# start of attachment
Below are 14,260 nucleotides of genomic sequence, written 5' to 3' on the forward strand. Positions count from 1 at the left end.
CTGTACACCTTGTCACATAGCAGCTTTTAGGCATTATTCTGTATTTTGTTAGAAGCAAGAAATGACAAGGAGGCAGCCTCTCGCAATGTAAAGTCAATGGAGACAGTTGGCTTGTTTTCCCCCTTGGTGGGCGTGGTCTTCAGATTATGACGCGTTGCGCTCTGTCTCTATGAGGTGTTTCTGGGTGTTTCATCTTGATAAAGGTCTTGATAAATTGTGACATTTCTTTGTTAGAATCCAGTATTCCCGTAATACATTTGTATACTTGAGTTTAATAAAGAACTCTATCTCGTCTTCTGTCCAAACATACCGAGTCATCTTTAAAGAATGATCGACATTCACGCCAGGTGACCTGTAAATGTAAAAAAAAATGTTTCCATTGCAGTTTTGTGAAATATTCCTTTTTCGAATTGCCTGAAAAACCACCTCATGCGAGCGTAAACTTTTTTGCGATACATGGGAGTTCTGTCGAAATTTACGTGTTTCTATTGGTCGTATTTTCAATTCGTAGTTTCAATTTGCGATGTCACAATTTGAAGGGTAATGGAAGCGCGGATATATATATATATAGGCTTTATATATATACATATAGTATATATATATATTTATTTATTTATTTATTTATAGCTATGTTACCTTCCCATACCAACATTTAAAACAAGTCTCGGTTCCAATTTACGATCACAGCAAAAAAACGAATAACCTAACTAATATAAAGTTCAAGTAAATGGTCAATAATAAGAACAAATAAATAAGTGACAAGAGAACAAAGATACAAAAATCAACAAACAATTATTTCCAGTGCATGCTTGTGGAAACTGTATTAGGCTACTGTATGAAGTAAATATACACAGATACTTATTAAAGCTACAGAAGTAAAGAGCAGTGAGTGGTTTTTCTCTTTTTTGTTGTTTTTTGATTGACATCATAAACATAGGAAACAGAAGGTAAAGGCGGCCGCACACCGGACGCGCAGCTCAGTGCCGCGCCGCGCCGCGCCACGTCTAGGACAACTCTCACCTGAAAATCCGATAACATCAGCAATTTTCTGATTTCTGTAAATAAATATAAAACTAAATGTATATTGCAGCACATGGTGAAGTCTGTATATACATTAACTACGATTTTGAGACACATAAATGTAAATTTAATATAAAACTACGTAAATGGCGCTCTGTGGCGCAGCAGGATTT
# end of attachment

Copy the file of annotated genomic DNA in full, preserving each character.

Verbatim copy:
Below are 14,260 nucleotides of genomic sequence, written 5' to 3' on the forward strand. Positions count from 1 at the left end.
CTGTACACCTTGTCACATAGCAGCTTTTAGGCATTATTCTGTATTTTGTTAGAAGCAAGAAATGACAAGGAGGCAGCCTCTCGCAATGTAAAGTCAATGGAGACAGTTGGCTTGTTTTCCCCCTTGGTGGGCGTGGTCTTCAGATTATGACGCGTTGCGCTCTGTCTCTATGAGGTGTTTCTGGGTGTTTCATCTTGATAAAGGTCTTGATAAATTGTGACATTTCTTTGTTAGAATCCAGTATTCCCGTAATACATTTGTATACTTGAGTTTAATAAAGAACTCTATCTCGTCTTCTGTCCAAACATACCGAGTCATCTTTAAAGAATGATCGACATTCACGCCAGGTGACCTGTAAATGTAAAAAAAAATGTTTCCATTGCAGTTTTGTGAAATATTCCTTTTTCGAATTGCCTGAAAAACCACCTCATGCGAGCGTAAACTTTTTTGCGATACATGGGAGTTCTGTCGAAATTTACGTGTTTCTATTGGTCGTATTTTCAATTCGTAGTTTCAATTTGCGATGTCACAATTTGAAGGGTAATGGAAGCGCGGATATATATATATATAGGCTTTATATATATACATATAGTATATATATATATTTATTTATTTATTTATTTATAGCTATGTTACCTTCCCATACCAACATTTAAAACAAGTCTCGGTTCCAATTTACGATCACAGCAAAAAAACGAATAACCTAACTAATATAAAGTTCAAGTAAATGGTCAATAATAAGAACAAATAAATAAGTGACAAGAGAACAAAGATACAAAAATCAACAAACAATTATTTCCAGTGCATGCTTGTGGAAACTGTATTAGGCTACTGTATGAAGTAAATATACACAGATACTTATTAAAGCTACAGAAGTAAAGAGCAGTGAGTGGTTTTTCTCTTTTTTGTTGTTTTTTGATTGACATCATAAACATAGGAAACAGAAGGTAAAGGCGGCCGCACACCGGACGCGCAGCTCAGTGCCGCGCCGCGCCGCGCCACGTCTAGGACAACTCTCACCTGAAAATCCGATAACATCAGCAATTTTCTGATTTCTGTAAATAAATATAAAACTAAATGTATATTGCAGCACATGGTGAAGTCTGTATATACATTAACTACGATTTTGAGACACATAAATGTAAATTTAATATAAAACTACGTAAATGGCGCTCTGTGGCGCAGCAGGATTT